I'm not keen on luffing the mast because not everything is totally
weatherproof when it isn't upright.

Thanks

John G4ZTR







-----
No virus found in this message.
Checked by AVG - www.avg.com
Version: 2016.0.8048 / Virus Database: 4793/15886 - Release Date: 08/14/18
Internal Virus Database is out of date.



--
Paul Bicknell G8KFW   South Coast UK


Ralph
 

Hello John,

 

I  point my dish so it looks down wind .

As we get many strorms and strong gales

In the SW It has proved fine for me, but

Some people may suggest differently hi.

 

73

 

Ralph

 

Sent from Mail for Windows 10

 

From: John Lemay
Sent: 13 January 2020 19:47
To: UKMicrowaves@groups.io
Subject: [UKMicrowaves] Dishes and wind

 

I have two mesh dishes on my mast. It's not obvious (to me) whether to point

them facing the prevailing wind, away from it, or somewhere else.

 

What's the usual practice ?

 

I'm not keen on luffing the mast because not everything is totally

weatherproof when it isn't upright.

 

Thanks

 

John G4ZTR

 

 

 

 


Chris Bartram G4DGU <chris@...>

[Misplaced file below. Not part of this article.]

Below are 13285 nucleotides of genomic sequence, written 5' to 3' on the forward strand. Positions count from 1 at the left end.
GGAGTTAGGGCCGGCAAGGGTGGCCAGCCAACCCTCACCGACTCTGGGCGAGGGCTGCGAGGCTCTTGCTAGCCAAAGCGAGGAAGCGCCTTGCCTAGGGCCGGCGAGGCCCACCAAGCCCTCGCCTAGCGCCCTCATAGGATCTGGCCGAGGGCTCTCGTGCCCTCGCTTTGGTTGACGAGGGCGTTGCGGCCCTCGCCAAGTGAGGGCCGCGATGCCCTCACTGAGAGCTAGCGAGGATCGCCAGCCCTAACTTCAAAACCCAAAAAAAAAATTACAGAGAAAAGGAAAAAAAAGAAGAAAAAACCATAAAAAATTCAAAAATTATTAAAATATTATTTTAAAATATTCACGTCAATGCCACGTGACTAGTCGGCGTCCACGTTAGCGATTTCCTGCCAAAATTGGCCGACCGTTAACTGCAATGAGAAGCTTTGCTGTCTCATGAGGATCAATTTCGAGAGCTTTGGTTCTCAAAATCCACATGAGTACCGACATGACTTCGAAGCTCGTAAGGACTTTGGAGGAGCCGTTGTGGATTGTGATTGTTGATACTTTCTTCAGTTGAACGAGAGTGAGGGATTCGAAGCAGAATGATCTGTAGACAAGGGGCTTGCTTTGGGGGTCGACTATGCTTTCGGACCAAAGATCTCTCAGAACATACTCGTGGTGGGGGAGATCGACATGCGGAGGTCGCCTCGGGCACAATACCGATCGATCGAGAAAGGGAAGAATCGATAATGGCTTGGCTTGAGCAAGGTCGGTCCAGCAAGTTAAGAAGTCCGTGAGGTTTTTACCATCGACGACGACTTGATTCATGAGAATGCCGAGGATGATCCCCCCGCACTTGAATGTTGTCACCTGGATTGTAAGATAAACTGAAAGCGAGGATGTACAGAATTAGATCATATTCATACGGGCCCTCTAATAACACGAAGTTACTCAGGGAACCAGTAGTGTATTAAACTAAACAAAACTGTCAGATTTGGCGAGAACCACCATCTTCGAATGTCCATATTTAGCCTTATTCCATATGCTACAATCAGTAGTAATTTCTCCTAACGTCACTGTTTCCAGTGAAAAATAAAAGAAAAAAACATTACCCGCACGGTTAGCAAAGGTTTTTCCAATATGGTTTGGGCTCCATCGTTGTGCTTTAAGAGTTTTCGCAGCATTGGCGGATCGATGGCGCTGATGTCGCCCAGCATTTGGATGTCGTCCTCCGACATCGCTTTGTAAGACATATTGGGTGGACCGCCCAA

I've recently been working on the design of a new mast system and I want it to support a reasonable dish for terrestrial operation. A lattice tower wouldn't be appropriate here, and I need something a bit better than a beefed-up domestic installation. I also need easy access to the antennas. As I've never been particularly interested in 2.3, 3.4, and 5.6GHz, I plan to use a domestic 1 or 1.2m offset dish with an efficient dual-band 1.3/10GHz feed. A snake yagi would be unlikely to survive for very long here.

Living in Cornwall where it's intrinsically windy, at a location which is also subject to katabatic winds falling off the range of hills on which the GB3MCB beacons sit, I've been looking at the problems from first principles. This seems to be an everyday problem on a par with circuit analysis for structural engineers ... My initial reading of a number of sources does seem to suggest that a worst case calculation of the force developed by the wind on a dish antenna is something which isn't that difficult to perform: the principles behind the building regulations take into account the aerodynamics of the dish in arriving at their figures.